In which I rip interfaces to shreds.
Ask any anti-technology person why they dislike social media and you’ll undoubtedly get one of the reasons (besides the selling of your personal data) being that platforms are engineered to keep you hooked. They’re meant to keep you scrolling, liking, feeding your data, and to keep selling you stuff based on said data.
That is true, and they’re quite good in getting us hooked. Yet it seems platforms have been focused on how to lure us to share and need reciprocation, and not how to make us comfortable while they do it. Users are hooked to the content, but the interfaces containing it are dreadful. Search any social media and append “bad” “awful” “difficult to use” or any other negative terms that come to mind and you’ll see no shortage of examples. Interfaces seem to be an afterthought for UX designers working for big platforms in almost every sense, except when they need to look pretty to lure people in for the first time (haven’t you noticed how sign-up forms seem more and more seamless lately?).
Enough boring vague evidence. Allow me to show you how uncomfortable, time-wasting interfaces on the biggest platforms are, with concrete examples:
The internet’s darling has almost every interaction either broken or made uncomfortable by baffling desicions made by the design team.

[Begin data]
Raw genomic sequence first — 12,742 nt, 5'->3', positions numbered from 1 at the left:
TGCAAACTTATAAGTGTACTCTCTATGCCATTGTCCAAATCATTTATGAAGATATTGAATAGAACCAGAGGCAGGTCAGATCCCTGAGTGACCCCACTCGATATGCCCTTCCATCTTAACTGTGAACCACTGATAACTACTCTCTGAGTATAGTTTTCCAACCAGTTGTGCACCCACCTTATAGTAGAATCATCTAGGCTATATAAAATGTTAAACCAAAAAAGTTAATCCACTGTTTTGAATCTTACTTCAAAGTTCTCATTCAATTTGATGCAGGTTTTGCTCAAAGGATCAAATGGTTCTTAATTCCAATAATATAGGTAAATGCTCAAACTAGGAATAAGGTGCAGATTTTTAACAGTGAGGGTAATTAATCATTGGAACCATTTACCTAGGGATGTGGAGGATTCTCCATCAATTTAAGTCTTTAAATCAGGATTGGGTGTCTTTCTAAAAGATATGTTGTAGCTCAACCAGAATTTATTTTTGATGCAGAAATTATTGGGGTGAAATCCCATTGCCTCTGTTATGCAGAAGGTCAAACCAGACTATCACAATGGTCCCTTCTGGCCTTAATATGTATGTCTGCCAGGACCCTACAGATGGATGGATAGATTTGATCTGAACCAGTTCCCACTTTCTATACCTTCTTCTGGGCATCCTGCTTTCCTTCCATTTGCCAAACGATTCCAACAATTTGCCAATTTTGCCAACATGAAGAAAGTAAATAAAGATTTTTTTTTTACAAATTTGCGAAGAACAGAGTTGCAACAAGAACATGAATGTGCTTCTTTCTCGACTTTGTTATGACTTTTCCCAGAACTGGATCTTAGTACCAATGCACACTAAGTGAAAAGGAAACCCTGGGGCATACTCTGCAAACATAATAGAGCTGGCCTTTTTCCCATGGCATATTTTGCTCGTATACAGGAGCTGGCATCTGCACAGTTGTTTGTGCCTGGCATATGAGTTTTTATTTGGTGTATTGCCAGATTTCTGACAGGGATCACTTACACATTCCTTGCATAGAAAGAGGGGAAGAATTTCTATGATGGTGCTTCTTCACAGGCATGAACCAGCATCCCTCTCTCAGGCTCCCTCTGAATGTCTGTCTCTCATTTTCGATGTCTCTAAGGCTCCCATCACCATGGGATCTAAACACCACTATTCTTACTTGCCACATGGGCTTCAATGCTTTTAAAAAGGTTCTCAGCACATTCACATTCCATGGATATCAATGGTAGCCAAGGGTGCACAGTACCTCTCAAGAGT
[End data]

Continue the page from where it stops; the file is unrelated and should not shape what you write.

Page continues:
Let’s start with the obvious: I haven’t seen a single person ask for a curated feed instead of cronological. And yet, Home/Latest Tweets is a thing. Not only that, no matter if you choose Latest Tweets, at some point or another you WILL be switched without warning to the curated Home.
Then there are strange decisions. Why can I only choose a single picture when I go to tweet a couple? In a way, I get where they are coming from: You’d think a single picture would be enough. But why not give the user the choice of closing the window when they’re done? Automation is nice when it doesn’t get in the way. With most tweets now showcasing several images at once, this just seems more trouble than letting the user decide.
Imma pick up on my old bad ux thread:— Keyser (@whereskeyser) January 2, 2020
Why can I only pick one image at first. Why. pic.twitter.com/B6e2fU0PXS
I could go on and trash the 2019 redesign of the web UI, but I feel this twitter query covers it.
Trending topics. What used to be a simple, single activity tab is now… whatever this is:
First, trending isn’t even the initial tab. “For you”, catered content is put before what is actually going on in real time in the world, unfiltered. Which is, well… the core idea of twitter.